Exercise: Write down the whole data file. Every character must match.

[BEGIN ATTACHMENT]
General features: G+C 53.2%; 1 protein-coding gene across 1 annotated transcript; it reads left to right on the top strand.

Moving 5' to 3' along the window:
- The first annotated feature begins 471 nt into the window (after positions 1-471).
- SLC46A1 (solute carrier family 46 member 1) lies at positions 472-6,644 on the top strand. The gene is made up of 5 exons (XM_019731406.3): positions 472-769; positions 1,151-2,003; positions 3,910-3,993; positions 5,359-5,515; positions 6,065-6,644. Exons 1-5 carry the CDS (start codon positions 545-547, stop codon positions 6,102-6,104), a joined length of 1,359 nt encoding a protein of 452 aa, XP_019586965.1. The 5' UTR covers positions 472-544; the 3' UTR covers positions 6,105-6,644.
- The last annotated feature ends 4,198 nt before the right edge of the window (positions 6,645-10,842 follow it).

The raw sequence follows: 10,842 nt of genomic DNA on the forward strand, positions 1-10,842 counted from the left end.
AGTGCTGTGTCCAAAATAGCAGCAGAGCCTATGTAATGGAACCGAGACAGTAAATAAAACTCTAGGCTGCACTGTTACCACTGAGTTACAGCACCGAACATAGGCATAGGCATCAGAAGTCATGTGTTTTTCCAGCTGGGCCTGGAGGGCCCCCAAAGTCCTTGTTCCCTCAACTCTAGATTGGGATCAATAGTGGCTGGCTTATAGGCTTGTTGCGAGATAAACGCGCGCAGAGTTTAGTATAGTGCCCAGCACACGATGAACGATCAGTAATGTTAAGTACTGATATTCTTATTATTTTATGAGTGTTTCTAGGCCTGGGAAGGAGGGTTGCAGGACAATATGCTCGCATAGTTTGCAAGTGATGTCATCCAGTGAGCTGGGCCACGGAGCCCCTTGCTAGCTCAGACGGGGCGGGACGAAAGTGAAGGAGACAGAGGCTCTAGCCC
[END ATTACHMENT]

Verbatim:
General features: G+C 53.2%; 1 protein-coding gene across 1 annotated transcript; it reads left to right on the top strand.

Moving 5' to 3' along the window:
- The first annotated feature begins 471 nt into the window (after positions 1-471).
- SLC46A1 (solute carrier family 46 member 1) lies at positions 472-6,644 on the top strand. The gene is made up of 5 exons (XM_019731406.3): positions 472-769; positions 1,151-2,003; positions 3,910-3,993; positions 5,359-5,515; positions 6,065-6,644. Exons 1-5 carry the CDS (start codon positions 545-547, stop codon positions 6,102-6,104), a joined length of 1,359 nt encoding a protein of 452 aa, XP_019586965.1. The 5' UTR covers positions 472-544; the 3' UTR covers positions 6,105-6,644.
- The last annotated feature ends 4,198 nt before the right edge of the window (positions 6,645-10,842 follow it).

The raw sequence follows: 10,842 nt of genomic DNA on the forward strand, positions 1-10,842 counted from the left end.
AGTGCTGTGTCCAAAATAGCAGCAGAGCCTATGTAATGGAACCGAGACAGTAAATAAAACTCTAGGCTGCACTGTTACCACTGAGTTACAGCACCGAACATAGGCATAGGCATCAGAAGTCATGTGTTTTTCCAGCTGGGCCTGGAGGGCCCCCAAAGTCCTTGTTCCCTCAACTCTAGATTGGGATCAATAGTGGCTGGCTTATAGGCTTGTTGCGAGATAAACGCGCGCAGAGTTTAGTATAGTGCCCAGCACACGATGAACGATCAGTAATGTTAAGTACTGATATTCTTATTATTTTATGAGTGTTTCTAGGCCTGGGAAGGAGGGTTGCAGGACAATATGCTCGCATAGTTTGCAAGTGATGTCATCCAGTGAGCTGGGCCACGGAGCCCCTTGCTAGCTCAGACGGGGCGGGACGAAAGTGAAGGAGACAGAGGCTCTAGCCC